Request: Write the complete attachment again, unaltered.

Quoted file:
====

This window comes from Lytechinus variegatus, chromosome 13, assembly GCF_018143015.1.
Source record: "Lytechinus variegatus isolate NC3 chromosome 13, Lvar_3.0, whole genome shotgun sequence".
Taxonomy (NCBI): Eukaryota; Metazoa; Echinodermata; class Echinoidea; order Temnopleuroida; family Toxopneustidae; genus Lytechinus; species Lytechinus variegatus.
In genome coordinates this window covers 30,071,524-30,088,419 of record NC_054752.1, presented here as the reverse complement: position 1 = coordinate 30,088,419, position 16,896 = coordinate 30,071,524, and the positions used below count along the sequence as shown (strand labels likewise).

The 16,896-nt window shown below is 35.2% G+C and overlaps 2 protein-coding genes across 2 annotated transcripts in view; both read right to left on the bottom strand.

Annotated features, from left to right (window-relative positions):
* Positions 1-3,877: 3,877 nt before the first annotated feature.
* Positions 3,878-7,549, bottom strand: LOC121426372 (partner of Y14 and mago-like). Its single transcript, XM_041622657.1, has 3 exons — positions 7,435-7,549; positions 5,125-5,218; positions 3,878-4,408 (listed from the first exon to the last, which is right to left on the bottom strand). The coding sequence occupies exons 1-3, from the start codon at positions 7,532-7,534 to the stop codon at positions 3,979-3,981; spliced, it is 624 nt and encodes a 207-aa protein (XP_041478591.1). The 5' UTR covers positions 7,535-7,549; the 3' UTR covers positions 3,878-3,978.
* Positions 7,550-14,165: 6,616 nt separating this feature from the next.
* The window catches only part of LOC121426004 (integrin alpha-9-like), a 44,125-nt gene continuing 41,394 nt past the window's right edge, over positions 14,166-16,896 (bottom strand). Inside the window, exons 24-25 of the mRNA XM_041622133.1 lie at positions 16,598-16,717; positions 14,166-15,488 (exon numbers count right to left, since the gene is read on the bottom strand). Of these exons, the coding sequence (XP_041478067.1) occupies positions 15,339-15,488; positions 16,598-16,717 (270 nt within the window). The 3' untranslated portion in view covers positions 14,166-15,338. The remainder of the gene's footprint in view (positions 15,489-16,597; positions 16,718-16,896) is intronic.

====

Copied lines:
This window comes from Lytechinus variegatus, chromosome 13, assembly GCF_018143015.1.
Source record: "Lytechinus variegatus isolate NC3 chromosome 13, Lvar_3.0, whole genome shotgun sequence".
Taxonomy (NCBI): Eukaryota; Metazoa; Echinodermata; class Echinoidea; order Temnopleuroida; family Toxopneustidae; genus Lytechinus; species Lytechinus variegatus.
In genome coordinates this window covers 30,071,524-30,088,419 of record NC_054752.1, presented here as the reverse complement: position 1 = coordinate 30,088,419, position 16,896 = coordinate 30,071,524, and the positions used below count along the sequence as shown (strand labels likewise).

The 16,896-nt window shown below is 35.2% G+C and overlaps 2 protein-coding genes across 2 annotated transcripts in view; both read right to left on the bottom strand.

Annotated features, from left to right (window-relative positions):
* Positions 1-3,877: 3,877 nt before the first annotated feature.
* Positions 3,878-7,549, bottom strand: LOC121426372 (partner of Y14 and mago-like). Its single transcript, XM_041622657.1, has 3 exons — positions 7,435-7,549; positions 5,125-5,218; positions 3,878-4,408 (listed from the first exon to the last, which is right to left on the bottom strand). The coding sequence occupies exons 1-3, from the start codon at positions 7,532-7,534 to the stop codon at positions 3,979-3,981; spliced, it is 624 nt and encodes a 207-aa protein (XP_041478591.1). The 5' UTR covers positions 7,535-7,549; the 3' UTR covers positions 3,878-3,978.
* Positions 7,550-14,165: 6,616 nt separating this feature from the next.
* The window catches only part of LOC121426004 (integrin alpha-9-like), a 44,125-nt gene continuing 41,394 nt past the window's right edge, over positions 14,166-16,896 (bottom strand). Inside the window, exons 24-25 of the mRNA XM_041622133.1 lie at positions 16,598-16,717; positions 14,166-15,488 (exon numbers count right to left, since the gene is read on the bottom strand). Of these exons, the coding sequence (XP_041478067.1) occupies positions 15,339-15,488; positions 16,598-16,717 (270 nt within the window). The 3' untranslated portion in view covers positions 14,166-15,338. The remainder of the gene's footprint in view (positions 15,489-16,597; positions 16,718-16,896) is intronic.